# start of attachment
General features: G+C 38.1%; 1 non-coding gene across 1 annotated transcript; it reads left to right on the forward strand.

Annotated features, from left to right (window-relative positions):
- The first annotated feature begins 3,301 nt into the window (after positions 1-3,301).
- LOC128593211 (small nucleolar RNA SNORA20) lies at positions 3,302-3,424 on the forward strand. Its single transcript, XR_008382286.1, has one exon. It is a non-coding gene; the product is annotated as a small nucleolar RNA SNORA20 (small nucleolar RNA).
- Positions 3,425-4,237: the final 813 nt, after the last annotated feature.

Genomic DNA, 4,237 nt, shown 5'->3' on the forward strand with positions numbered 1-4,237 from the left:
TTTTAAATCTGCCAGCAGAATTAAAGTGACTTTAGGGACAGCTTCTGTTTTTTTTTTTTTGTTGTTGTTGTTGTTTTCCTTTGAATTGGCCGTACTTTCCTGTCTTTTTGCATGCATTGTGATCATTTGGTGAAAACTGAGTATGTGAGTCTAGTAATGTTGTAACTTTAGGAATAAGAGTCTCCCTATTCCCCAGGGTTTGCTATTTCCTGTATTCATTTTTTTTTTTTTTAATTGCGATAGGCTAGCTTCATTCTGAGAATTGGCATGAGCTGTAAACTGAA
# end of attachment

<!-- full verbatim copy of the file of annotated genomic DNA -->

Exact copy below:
General features: G+C 38.1%; 1 non-coding gene across 1 annotated transcript; it reads left to right on the forward strand.

Annotated features, from left to right (window-relative positions):
- The first annotated feature begins 3,301 nt into the window (after positions 1-3,301).
- LOC128593211 (small nucleolar RNA SNORA20) lies at positions 3,302-3,424 on the forward strand. Its single transcript, XR_008382286.1, has one exon. It is a non-coding gene; the product is annotated as a small nucleolar RNA SNORA20 (small nucleolar RNA).
- Positions 3,425-4,237: the final 813 nt, after the last annotated feature.

Genomic DNA, 4,237 nt, shown 5'->3' on the forward strand with positions numbered 1-4,237 from the left:
TTTTAAATCTGCCAGCAGAATTAAAGTGACTTTAGGGACAGCTTCTGTTTTTTTTTTTTTGTTGTTGTTGTTGTTTTCCTTTGAATTGGCCGTACTTTCCTGTCTTTTTGCATGCATTGTGATCATTTGGTGAAAACTGAGTATGTGAGTCTAGTAATGTTGTAACTTTAGGAATAAGAGTCTCCCTATTCCCCAGGGTTTGCTATTTCCTGTATTCATTTTTTTTTTTTTTAATTGCGATAGGCTAGCTTCATTCTGAGAATTGGCATGAGCTGTAAACTGAA